want is to appear out-of-step with our social class; it can be capitulation to
craving, whether our craving be for illicit sex or social climbing or financial
superiority or intellectual snobbery. These
are all yokes. They all appear easy
and light but in fact prove themselves so very onerous that the yoke strangles
and the burden crushes. Jesus says,
“Since yokelessness is impossible; since something
inside you or outside you determines what you do, how you live, ultimately who
you are, why not try my yoke?
For my yoke fits well and doesn’t strangle; my burden is light and
doesn’t crush. In fact my yoke is
like the well-fitted yoke that allows the ox to work all day without choking
itself; my burden is no more burdensome than wings are to a bird or fins are to
a fish or skates are to a hockey player;
no burden at all.” It was
because the apostle John had first seen his Lord do
that truth which the master now urged upon all; it was because John had first
found it so very attractive that he had come to try it for himself, then had
found it easy and light, and finally had come to write, “His commandments are
The wise men brought gold. They
were acknowledging their rightful ruler. They
wanted only to obey their Lord and therein “find” themselves.
III: -- Lastly the wise
men brought myrrh. Myrrh was a
medicinal substance used for healing. The
wise men admitted Jesus to be the healer; the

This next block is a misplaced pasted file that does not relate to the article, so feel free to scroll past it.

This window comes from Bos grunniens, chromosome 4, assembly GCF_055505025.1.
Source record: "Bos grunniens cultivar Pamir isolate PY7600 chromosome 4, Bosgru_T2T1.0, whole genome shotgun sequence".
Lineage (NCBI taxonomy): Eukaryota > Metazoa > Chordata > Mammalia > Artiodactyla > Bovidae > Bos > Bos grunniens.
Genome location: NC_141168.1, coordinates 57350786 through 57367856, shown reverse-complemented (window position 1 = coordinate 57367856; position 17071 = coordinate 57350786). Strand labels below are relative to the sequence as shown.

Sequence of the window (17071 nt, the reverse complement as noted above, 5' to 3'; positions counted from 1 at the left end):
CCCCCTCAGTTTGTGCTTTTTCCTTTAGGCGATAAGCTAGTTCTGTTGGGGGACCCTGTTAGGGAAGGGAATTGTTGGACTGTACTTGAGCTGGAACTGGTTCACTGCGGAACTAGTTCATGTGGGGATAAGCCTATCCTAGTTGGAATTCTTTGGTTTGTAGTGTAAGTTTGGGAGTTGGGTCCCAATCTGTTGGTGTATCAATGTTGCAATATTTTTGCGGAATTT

healer, the healer of the world’s
dis-ease, the world’s wounds, the world’s distress and disorder and dismay.
Today we associate healing almost exclusively with the reversal of
physical illness and the discomfort associated with such illness.
No one wishes to belittle this. Anyone
who has found relief even in aspirin for headache or backache or toothache
isn’t going to belittle healing in the sense of reversing physical illness.
At the same time, the biggest ills in life aren’t physical.
The most significant ill in life isn’t the broken bone or the arthritic
joint or the gall stones or even that illness which will close out our earthly
existence. The biggest wounds in
life are the rent that has occurred between God and us, together with the rent
that opens up between us and those dearest us, plus the seemingly chronic dis-ease that leaves us knowing something is
profoundly out of order inside ourselves even as we are unable to name it or fix